Tree Farmers Vermont

Strafford’s Tree Man Reflects on ‘Life’s Work’ in Taylor Valley Forest: Hemenway Recognized As ‘Tree Farmer Of The Year’

By Kate Spencer, The Herald of Randolph, 8/29/13

(Photo: Herald / Tim Calabro)

Ever since he bought his first 1000 acres in Taylor Valley in 1950 (at just $4 an acre), John Hemenway of Strafford has been the steady backbone of the Taylor Valley Tree farm, an expansive swatch of undeveloped forest that spans Strafford, Chelsea, Tunbridge, and Vershire.

Under Hemenway’s leadership, loggers and foresters transformed the valley from former farmland, which was growing up into brush, to one of the most heavily wooded areas in Orange County.

Today, at age 89, Hemenway owns 2400 acres that support a successful timber operation, exporting hardwood around the world. The land also serves as a wildlife habitat, an outdoor classroom, and a recreation spot for everyone from horseback riders to hunters to students at the nearby Mountain School in Vershire.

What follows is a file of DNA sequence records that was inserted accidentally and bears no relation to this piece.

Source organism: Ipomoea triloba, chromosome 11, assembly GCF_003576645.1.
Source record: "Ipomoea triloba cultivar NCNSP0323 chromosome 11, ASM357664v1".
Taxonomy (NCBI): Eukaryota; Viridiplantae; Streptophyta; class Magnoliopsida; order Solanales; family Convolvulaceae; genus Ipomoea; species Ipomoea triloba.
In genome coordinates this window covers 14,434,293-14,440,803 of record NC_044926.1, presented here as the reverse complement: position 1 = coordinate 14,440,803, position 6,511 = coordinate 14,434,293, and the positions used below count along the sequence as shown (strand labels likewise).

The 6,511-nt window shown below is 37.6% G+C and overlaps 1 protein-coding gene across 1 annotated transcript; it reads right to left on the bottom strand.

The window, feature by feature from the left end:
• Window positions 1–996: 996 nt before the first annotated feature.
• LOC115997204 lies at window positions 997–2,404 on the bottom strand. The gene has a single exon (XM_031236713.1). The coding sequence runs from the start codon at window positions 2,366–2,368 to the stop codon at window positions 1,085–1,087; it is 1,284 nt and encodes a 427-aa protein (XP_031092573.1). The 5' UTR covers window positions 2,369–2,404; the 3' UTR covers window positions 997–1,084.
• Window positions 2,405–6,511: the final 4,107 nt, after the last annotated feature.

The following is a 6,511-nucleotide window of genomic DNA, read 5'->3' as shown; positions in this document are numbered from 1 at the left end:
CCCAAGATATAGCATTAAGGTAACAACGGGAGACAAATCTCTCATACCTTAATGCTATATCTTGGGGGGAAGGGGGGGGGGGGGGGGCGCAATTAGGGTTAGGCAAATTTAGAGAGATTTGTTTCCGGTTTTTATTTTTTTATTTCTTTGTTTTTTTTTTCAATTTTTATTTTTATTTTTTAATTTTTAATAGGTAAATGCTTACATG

Tree Farmers Vermont

Tree Farmers Honored at 2012 VWA Annual Meeting

Three 25-year Tree Farmers (left to right, John Meyer, Alden Blodgett, & Bob Pulaski ) were presented with silver signs at the 2012 Annual Meeting.
Tree Farmers Vermont

Finding Their Way: Mike and Vivien Fritz chart a course for sustainability and fun on their Vermont Tree Farm

by Madeline Bodin.

Reprinted with permission from the winter 2012 issue of Tree Farmer magazine. Copyright 2012 American Forest Foundation, Photos by Rob Amberg.

Mike Fritz slides out of his 4×4 utility task vehicle (UTV), grabs a long pry-bar from the cargo area, and wedges it under a rock in the middle of a cross-country ski trail, part of 20 miles of trails that weave through the 530 acres of land he owns with his wife, Vivien, in Marshfield, Vermont. About 445 of the acres are forested.

“When you see a rock like this with a white mark, that means I hit it with my mower,”


Autumn on the Fritzes’ Beaver Brook Tree Farm means preparing for cross-country ski season and sees Mike mowing each of those 20 miles of trails twice, then returning on a UTV loaded with hoes, shovels, and chain saws to clear culverts and remove rocks and trees to create a smooth surface for winter gliding.

This is the life the Fritzes imagined as software engineers living in Boston, before they bought their property in Vermont 14 years ago, and before the land itself revealed new possibilities to them.